The Titan SL carries a starting price of $47,280. The SL and all higher trims are only available with a Crew Cab. The SL is also the trim where the majority of features become standard. The SL comes with heated and power-folding mirrors, a power-sliding back window, Utili-track, heated and power-adjustable front seats, leather upholstery, a 12-speaker Rockford Fosgate audio system, and front and rear parking sensors. You can add a few optional features – like a Wi-Fi hot spot – to this and other trims.

Nissan Titan Platinum Reserve

The Platinum Reserve is the highest trim in the Titan's lineup, and it starts at $53,210. The Platinum Reserve comes standard with virtually every feature you can get in the Titan, but you can add a dual-screen rear-seat entertainment system with wireless headphones.

Check out our U.S. News Best Price Program for great savings at your local Nissan dealer. You can also find excellent manufacturer incentives on our Nissan deals page.

See 2018 Nissan Titan specs and trims »

The Final Call

The 2018 Nissan Titan is a good truck, but it comes up a little short in the areas that matter most to many truck buyers. Because of that, it finishes well down in our full-size truck rankings. That’s not to say you shouldn’t look at the Titan if you’re considering a new truck; but you can probably find another truck with a better overall appeal than this Nissan.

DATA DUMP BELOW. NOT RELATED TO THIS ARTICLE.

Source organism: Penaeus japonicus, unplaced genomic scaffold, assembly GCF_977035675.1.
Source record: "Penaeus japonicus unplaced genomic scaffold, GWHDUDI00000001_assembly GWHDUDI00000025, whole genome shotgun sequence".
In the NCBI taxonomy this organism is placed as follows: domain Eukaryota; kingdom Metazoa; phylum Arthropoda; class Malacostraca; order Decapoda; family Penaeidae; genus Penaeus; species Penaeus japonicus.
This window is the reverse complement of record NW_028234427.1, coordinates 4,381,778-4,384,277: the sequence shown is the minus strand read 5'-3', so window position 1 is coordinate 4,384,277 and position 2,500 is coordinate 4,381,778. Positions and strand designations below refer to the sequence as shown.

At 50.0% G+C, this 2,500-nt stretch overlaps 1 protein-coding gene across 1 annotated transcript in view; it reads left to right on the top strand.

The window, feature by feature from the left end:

Don’t just take our word for it. Check out comments from some of the reviews that drive our rankings and analysis.

  • "Are you okay buying a non-domestic pickup truck? If the answer is yes, you definitely need to drive a new Titan before making your decision. Competition for first-time truck buyers may be stiffest from smaller pickups like the Honda Ridgeline and Chevy Colorado; that said, even folks not accustomed to how damn big half-ton pickups have gotten will find the Titan easy to drive, easy to live with and up for just about any task you're likely to throw at it." -- Autoweek (2017)
  • "Nissan is considered an also-ran in the full-size truck competition, if it's mentioned at all. But the all-new Titan could change that. … There can be no trade-offs, and it must hit every checkbox on the shopping list. That's a tall order, and yet the 2017 Nissan Titan manages to hit the sweet spot." -- Forbes (2017)
  • "Nissan's new Titan lineup continues to deliver. We don't expect it will make a significant splash in the truck segment (if it hasn't by now, why would it?) but even incremental improvement would be good news for Nissan." -- Left Lane News (2017)